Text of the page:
Kidambi Srikanth needs to use Rio Olympics 2016 defeat as springboard to domination
Kidambi Srikanth has the talent, the toughness and the skills to dominate the sport of badminton. It’s up to him to make sure history does not repeat itself four years from now in Tokyo.
This loss will sting. It could also be the making of Kidambi Srikanth.
The biggest upset in badminton at the 2016 Rio Olympics was on Srikanth’s racket in the men’s quarter-finals. He had not only recovered from losing the first game 21-6 in 16 minutes (it must have felt like 16 seconds to Srikanth), he had destroyed two-time defending Olympic champion, Lin Dan, in the second game, toying with him as if Dan was the debutant playing in his first Olympics and not the other way around.
Time and again in the second game Srikanth wrong-footed Dan, who would move in one direction only to find the shuttle headed in the other. Srikanth bossed the rallies, pulling Dan forward, then sending him scuttling back as if he were a yo-yo on a string. Often the points were sealed by pinpoint smashes into the open court and even when Dan had the opportunity to attack, Srikanth had the answer. In one instance, he took a Dan smash to the backhand and flipped a cross-court drop shot winner that had everyone in the stadium applauding and left Dan stunned.
It was a masterful display and an utterly shocking one. The look on Dan’s face seemed to say doesn’t this guy know I am Lin Dan. By the end of the game, which Srikanth won 21-11, it wasn’t clear that Dan knew he was Lin Dan either.
When Srikanth led 11-8 in the decider and then 12-9, a thrilling win was in the offing. Of course, it was not to be in the end. Dan showed why he is a legend by coming back to win the final game 21-18 but he knew how close he had come to defeat. When the two shook hands, Dan patted Srikanth on the back in a mark of respect, one warrior to another.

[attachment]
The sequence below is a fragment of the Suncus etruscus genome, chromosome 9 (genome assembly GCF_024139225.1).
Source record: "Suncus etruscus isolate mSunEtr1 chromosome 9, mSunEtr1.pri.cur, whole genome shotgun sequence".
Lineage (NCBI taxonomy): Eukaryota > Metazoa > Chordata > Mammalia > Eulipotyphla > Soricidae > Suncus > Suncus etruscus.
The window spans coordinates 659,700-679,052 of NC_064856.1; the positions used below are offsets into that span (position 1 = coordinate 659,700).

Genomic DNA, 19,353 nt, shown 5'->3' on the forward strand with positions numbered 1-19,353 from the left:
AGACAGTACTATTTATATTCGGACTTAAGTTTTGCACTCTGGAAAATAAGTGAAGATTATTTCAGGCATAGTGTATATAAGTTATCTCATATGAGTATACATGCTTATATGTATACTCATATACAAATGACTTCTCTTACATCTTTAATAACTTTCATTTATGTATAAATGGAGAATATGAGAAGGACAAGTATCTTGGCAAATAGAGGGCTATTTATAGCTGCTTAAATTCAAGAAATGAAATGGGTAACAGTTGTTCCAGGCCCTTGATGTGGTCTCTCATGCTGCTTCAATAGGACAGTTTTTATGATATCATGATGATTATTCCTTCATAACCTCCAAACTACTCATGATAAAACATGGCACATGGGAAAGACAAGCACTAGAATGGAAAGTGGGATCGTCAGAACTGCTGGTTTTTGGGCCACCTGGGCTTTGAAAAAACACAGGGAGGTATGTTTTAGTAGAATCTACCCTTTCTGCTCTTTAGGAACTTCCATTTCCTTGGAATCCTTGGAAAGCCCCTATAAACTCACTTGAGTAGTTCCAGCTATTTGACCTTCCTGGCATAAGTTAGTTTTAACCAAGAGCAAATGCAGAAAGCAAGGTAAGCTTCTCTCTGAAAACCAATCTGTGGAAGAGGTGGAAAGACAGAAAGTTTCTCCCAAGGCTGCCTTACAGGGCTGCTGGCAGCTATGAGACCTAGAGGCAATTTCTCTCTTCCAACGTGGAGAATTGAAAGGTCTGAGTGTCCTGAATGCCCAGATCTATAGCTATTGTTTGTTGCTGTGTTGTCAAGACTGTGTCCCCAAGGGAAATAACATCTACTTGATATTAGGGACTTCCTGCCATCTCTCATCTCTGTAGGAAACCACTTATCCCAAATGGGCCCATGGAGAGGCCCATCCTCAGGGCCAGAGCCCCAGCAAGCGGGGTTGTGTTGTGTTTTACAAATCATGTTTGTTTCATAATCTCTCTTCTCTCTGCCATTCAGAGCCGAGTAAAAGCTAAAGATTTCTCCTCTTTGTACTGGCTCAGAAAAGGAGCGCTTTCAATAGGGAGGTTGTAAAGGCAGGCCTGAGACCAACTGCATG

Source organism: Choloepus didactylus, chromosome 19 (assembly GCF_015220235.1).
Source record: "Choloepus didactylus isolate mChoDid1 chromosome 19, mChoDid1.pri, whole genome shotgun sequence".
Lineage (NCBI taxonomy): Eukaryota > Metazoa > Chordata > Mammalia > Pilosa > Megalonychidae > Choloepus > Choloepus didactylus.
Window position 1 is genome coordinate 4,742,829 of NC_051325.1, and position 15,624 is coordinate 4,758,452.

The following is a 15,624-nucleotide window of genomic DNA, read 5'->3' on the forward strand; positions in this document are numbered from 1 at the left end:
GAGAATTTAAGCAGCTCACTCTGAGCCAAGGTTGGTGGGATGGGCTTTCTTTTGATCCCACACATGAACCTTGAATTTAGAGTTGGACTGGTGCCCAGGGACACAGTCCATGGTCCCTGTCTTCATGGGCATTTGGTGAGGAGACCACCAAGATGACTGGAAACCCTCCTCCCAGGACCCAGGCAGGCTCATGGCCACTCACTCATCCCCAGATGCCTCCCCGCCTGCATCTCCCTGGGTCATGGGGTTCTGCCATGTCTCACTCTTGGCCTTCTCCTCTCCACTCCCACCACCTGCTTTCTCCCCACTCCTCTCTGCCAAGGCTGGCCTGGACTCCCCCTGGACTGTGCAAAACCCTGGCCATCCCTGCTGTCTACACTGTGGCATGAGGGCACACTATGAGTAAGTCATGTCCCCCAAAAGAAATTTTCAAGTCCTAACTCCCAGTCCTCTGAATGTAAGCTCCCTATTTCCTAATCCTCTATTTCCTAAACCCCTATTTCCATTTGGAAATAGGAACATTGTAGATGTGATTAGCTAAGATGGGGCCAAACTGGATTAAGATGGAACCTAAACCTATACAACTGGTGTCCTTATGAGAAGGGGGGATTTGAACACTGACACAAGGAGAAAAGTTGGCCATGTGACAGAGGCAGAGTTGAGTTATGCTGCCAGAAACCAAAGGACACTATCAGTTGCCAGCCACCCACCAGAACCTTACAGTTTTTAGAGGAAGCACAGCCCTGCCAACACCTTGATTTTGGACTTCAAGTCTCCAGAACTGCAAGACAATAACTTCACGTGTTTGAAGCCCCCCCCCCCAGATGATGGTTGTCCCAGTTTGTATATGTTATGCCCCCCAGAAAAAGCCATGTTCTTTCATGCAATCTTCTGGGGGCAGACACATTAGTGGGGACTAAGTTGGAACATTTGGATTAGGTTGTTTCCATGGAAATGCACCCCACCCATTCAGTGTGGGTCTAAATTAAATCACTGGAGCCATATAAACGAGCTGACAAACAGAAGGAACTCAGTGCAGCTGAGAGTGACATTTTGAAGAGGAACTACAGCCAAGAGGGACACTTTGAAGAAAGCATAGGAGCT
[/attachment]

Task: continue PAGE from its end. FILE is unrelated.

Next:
But even though he lost, Srikanth showed he has the skills to ascend to the very top of men’s badminton. Few have been able to go stroke for stroke with Dan, who has won five world championships and two Olympics. That Srikanth was able to do so despite losing the first game in the blink of an eye showed tremendous mental strength and toughness. The match could easily have dissolved into a rout. Instead, it turned into a classic.
The disappointment on Srikanth’s face was clear. He wanted an Olympic medal badly. But the trick is to turn this defeat into a long-term victory. Tough losses can fuel a sportsperson to greater heights. Novak Djokovic, for example, grew tired of losing to Roger Federer and Rafael Nadal and turned himself into a tennis beast that devoured the rest of the competition. Djokovic was driven by a tormenting desire to be the best. He wasn’t going to accept third place, even it came behind two of the greatest men’s tennis players of all time
That’s the example Srikanth needs to follow. The question is how high are his goals and how badly does he want to achieve them? During the swimming events, Michael Phelps kept repeating how the sky is the limit if you are willing to push yourself, train like a maniac and refuse to be satisfied. Only when you set seemingly unattainable goals can you find out whether or not they can be attained. Before you can win eight gold medals at a single Olympics, you must first decide to attempt it.
Srikanth was ranked as high as World No.3 in 2015 but has since slipped to No. 11. That ranking does not do justice to his talent. On the evidence of this match, and his defeat of Lin Dan in the 2014 China Open, he can produce badminton of the highest quality. The mark of a champion is to do so consistently but that only comes through making sacrifices and being the first one in the gym and the last one to leave it.
Too often Indian athletes of all stripes have been satisfied with the occasional victory. The will to dominate, to be like Lin Dan, hasn’t been part of their psychological make-up. Srikanth has the talent, the toughness and the skills to be different. He gave us a thrilling Olympic quarter-final against arguably the best badminton player in history. But he goes home without a medal. It’s up to him to make sure history does not repeat itself four years from now in Tokyo.
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